• Don’t look lustfully at a woman (or man) or think impure thoughts, in addition to avoiding adulterous relationships.
  • Give, pray, and fast to honor God, not to win men’s praise.

Jesus routinely defies cultural expectations

Jesus has his pulse on the culture, both within and outside of various faith communities. He notices that the religious leaders of the day (specifically, the Pharisees and teachers of the law) are tied to traditions rather than commands of God:

These people honor me with their lips, but their hearts are far from me. They worship me in vain; their teachings are but rules taught by men.”

Here are some examples of following a different path:

  • Make friends and interact with people who think and live in ways contrary to yours. Jesus speaks to a Samaritan woman, alone. This interaction with the woman at the well goes against many norms. And as much as we proclaim diversity today, most of us rarely practice our beliefs. And who goes to get water in the middle of the day when it’s the hottest?
  • Show compassion to strangers, rather than impress your friends. Jesus heals on the Sabbath, which annoys those who are more interested in looking good to their buddies than healing an outsider.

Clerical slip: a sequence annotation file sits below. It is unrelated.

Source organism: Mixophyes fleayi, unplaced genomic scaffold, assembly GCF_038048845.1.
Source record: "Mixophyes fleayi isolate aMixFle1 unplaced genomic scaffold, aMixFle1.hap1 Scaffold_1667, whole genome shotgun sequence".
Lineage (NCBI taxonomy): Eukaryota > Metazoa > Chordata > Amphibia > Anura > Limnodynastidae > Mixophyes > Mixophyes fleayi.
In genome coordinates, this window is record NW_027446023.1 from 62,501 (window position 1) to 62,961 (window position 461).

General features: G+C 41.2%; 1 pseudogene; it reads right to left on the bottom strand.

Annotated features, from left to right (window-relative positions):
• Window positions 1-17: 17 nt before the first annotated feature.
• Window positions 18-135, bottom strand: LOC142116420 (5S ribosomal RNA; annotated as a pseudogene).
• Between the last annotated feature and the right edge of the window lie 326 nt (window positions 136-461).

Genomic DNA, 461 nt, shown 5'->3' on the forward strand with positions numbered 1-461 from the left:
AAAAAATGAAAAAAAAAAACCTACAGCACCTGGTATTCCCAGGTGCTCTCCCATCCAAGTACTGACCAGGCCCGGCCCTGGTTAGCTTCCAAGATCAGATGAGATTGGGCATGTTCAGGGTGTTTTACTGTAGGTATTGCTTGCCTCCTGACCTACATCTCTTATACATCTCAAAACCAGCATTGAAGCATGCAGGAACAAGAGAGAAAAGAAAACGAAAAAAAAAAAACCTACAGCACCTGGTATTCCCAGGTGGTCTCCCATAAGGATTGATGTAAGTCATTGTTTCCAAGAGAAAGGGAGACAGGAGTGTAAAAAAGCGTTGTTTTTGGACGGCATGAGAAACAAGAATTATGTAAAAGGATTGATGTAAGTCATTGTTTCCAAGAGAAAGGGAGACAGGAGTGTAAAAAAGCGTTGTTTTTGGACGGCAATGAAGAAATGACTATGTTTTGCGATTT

• Focus on true intentions and desires, instead of the spotlessness of demeanor. Jesus emphasizes the need for cleanliness on the inside not on the outside, making me wonder if He may value those living on the street with limited access to a bath just as much as those who shower daily.
  • See the possibilities in people whom others have given up on. Jesus refuses to go along with the condemning crowd that is threatening to stone an adulterous woman to death. Instead, He models compassion, offers forgiveness, and shows that He believes she can become transformed through grace.

Listen to Jesus to know when and how He wants you to deviate from cultural traditions, man-made rules, and widely accepted behaviors.

Jesus redefined consequences of culturally frowned-upon behaviors and attitudes

Though I am not an expert in interpreting the Beatitudes, I believe that Jesus presented a way of thinking that differed from the cultural norms.

In the coming world that He describes, the downtrodden are valued and even rewarded. For example,

  • The poor in spirit will receive the Kingdom of God
  • Those who mourn will be comforted
  • The meek will inherit the earth
  • Those who hunger and thirst for truth will be filled

What I gather, then, is that I don’t always have to be always be “on,” fight to make my voice heard, or withhold kindness in order to be loved, listened to, and respected.

Jesus came to give us a new way of living, an abundant life. But that life may have me following a different set of rules and give me a new mindset. After New Orleans, I am going to start looking for those instances when I can stop listening to the culture and start following Jesus, even if it makes me appear scandalous or unbalanced.